Excerpts from Jim Conrad's
Naturalist Newsletter

from the September 22, 2008 Newsletter issued from Sabacché, Yucatán, MÉXICO

In the September 8th Newsletter I told you about the Lebbeck-Tree prettily flowering next to the village's plaza. As the Lebbeck-Tree fades another species is coming online, putting on even more of a show. It's the Golden Shower Tree, traditionally named CASSIA FISTULA but now probably sunk into the genus Senna. The twenty-ft-tall Golden Shower Tree's glory lies in its two-inch-wide, canary-yellow blossoms densely clustered in foot-long racemes, and its handsome, foot-long, dangling, pinnate leaves, as shown below:

Golden Shower Tree, CASSIA FISTULA, flowers

Below you see a close-up of a flower's sexual parts. The long, slender, green, U-shaped item is the ovary -- the future legume. The other things sprouting from the blossom's center are male stamens consisting of curving, stalk-like filaments holding out baglike anthers, which open to release powdery pollen.

Golden Shower Tree, CASSIA FISTULA, flower

Stamens in this genus are different from those of most other genera in that in a single blossom they grow in very different sizes and configurations, as the picture shows. In certain closely related species some stamens are sterile, having lost their pollen- producing anthers so that now the headless filaments serve mainly as handles for visiting pollinators. Senna fistula's flowers bear ten fertile stamens, but of different sizes.

The Golden Shower Tree's fruits are attention-getting, too. They're two feet long, very slender and roundish in cross-section, like enormous string-beans, as shown below:

Golden Shower Tree, CASSIA FISTULA, fruits

This is one instance when the outside world knows about the medicinal value of a plant growing here but the Maya don't. For, Golden Shower Trees are alien here, being from India. So far the Maya don't seem to know that the pod produces between its many seeds a pulp that makes an excellent laxative. In the old days when pharmacists compounded drugs from raw ingredients "Cassia pods" from this tree were a mainstay. When mature, the pods turn black.

from the March 14, 2010 Newsletter issued from Hacienda Chichen Resort beside Chichén Itzá Ruins, central Yucatán, MÉXICO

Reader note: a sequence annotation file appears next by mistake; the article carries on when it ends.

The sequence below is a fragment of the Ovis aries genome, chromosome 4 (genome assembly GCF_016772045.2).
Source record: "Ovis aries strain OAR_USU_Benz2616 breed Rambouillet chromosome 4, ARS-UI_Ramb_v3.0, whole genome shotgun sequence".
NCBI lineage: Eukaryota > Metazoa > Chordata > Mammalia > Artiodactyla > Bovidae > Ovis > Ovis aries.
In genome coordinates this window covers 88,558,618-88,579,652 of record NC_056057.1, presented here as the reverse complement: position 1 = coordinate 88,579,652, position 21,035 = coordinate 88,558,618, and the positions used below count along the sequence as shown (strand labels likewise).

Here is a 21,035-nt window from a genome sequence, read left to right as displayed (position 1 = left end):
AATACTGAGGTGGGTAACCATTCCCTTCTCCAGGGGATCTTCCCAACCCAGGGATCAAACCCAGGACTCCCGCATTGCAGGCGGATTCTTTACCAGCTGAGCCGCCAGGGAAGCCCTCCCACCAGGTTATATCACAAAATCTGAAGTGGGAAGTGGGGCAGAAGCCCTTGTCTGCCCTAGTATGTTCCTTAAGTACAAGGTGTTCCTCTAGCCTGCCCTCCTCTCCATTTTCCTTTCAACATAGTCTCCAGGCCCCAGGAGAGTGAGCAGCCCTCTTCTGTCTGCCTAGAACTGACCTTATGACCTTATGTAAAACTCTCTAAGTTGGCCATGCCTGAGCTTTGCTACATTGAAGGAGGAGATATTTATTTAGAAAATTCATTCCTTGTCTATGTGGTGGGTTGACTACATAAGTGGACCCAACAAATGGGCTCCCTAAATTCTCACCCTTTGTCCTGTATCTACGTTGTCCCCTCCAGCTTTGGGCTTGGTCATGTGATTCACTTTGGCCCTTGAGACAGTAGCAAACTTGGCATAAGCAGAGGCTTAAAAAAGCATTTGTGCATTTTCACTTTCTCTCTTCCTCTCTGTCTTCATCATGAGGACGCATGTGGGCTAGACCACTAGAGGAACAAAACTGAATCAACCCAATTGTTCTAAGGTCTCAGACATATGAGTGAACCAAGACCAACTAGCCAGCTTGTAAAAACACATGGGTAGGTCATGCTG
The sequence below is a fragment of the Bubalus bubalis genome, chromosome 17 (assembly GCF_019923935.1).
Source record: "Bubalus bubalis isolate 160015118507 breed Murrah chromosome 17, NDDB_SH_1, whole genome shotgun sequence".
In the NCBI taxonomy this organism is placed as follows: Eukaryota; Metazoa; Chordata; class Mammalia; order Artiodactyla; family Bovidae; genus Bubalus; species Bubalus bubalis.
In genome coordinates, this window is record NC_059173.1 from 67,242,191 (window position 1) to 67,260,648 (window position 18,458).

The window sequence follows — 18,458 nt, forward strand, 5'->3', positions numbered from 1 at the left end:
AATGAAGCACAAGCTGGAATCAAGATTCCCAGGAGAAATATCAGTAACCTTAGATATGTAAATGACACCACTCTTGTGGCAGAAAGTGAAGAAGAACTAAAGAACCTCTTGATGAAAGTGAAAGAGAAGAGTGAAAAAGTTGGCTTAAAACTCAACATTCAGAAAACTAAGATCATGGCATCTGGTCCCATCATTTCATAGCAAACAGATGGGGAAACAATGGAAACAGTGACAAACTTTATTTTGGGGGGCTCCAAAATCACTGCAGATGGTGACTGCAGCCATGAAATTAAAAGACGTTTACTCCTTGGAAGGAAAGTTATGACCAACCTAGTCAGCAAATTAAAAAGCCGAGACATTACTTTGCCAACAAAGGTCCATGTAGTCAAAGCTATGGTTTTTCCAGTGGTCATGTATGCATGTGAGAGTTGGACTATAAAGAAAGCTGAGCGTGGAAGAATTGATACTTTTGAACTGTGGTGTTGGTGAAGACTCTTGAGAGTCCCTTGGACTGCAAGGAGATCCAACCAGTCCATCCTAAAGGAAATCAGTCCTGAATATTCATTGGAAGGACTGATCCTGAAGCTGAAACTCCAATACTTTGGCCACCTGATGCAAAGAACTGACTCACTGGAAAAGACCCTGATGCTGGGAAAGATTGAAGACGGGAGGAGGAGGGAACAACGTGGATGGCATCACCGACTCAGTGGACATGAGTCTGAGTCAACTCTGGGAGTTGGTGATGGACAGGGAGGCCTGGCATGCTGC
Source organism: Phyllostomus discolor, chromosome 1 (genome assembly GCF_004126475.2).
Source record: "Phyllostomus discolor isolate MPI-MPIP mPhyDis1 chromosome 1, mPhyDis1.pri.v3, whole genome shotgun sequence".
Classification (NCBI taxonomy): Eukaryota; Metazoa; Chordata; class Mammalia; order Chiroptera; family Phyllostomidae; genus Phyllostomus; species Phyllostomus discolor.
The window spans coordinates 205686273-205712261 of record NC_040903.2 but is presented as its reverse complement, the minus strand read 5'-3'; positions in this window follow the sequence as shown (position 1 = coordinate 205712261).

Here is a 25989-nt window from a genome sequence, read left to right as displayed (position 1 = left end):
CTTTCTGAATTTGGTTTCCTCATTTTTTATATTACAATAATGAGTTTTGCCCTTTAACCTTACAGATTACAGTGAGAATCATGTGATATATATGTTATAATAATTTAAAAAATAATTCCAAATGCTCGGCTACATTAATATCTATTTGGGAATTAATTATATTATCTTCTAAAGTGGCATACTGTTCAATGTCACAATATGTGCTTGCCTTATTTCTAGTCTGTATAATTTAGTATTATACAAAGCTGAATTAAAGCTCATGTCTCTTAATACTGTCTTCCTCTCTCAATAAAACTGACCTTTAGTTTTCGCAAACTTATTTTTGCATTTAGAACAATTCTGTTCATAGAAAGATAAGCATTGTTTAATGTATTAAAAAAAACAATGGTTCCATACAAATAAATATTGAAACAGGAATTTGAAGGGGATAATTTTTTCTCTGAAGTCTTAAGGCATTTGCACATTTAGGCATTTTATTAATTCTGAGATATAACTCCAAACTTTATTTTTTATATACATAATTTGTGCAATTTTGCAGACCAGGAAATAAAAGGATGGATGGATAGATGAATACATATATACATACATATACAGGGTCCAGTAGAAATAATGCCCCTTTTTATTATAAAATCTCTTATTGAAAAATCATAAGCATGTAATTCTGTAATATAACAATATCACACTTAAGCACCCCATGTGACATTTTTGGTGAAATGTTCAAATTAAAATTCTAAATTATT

Now deep in the dry season the tree's fruits are maturing and dropping off. You can see them on a tree below:

Golden Shower Tree, CASSIA FISTULA, fruits on tree

The ripe fruits -- which are bean pods because the trees belong to the Bean Family -- are of special interest because they constitute an important part of the traditional pharmacopia, or body of information pertaining to medicinal plants, of many cultures. If you list all the pods' uses you end up with such a list that you wonder if any cures work at all.

One use, however, occurs so regularly in so many diverse cultures -- even our own back when our pharmacists compounded their drugs from natural products -- that there must be something to it: The uncooked pulp of the pods cures constipation. A cracked-open pod showing greenish pulp between seeds is shown below:

Golden Shower Tree, CASSIA FISTULA, fruit open showing gree pulp

The pulp tastes and smells a little like the "honey" in Honeylocust pods up North, so it's not bad at all. I read that the green pulp shown above is used as a laxative, but when the pods are collected for distribution as medicine dried-out pods are selected and in them the pulp will have drastically shrunk, hardened and turned black. I'm assuming that the dried pulp, which would weigh much less than the green pulp, is being referred to when it's written that to prepare a laxative you should combine four to seven grams of pulp with an equal quantity of sugar or tamarind. Four grams is a very small amount, about 0.14 ounces, or 0.009 pound.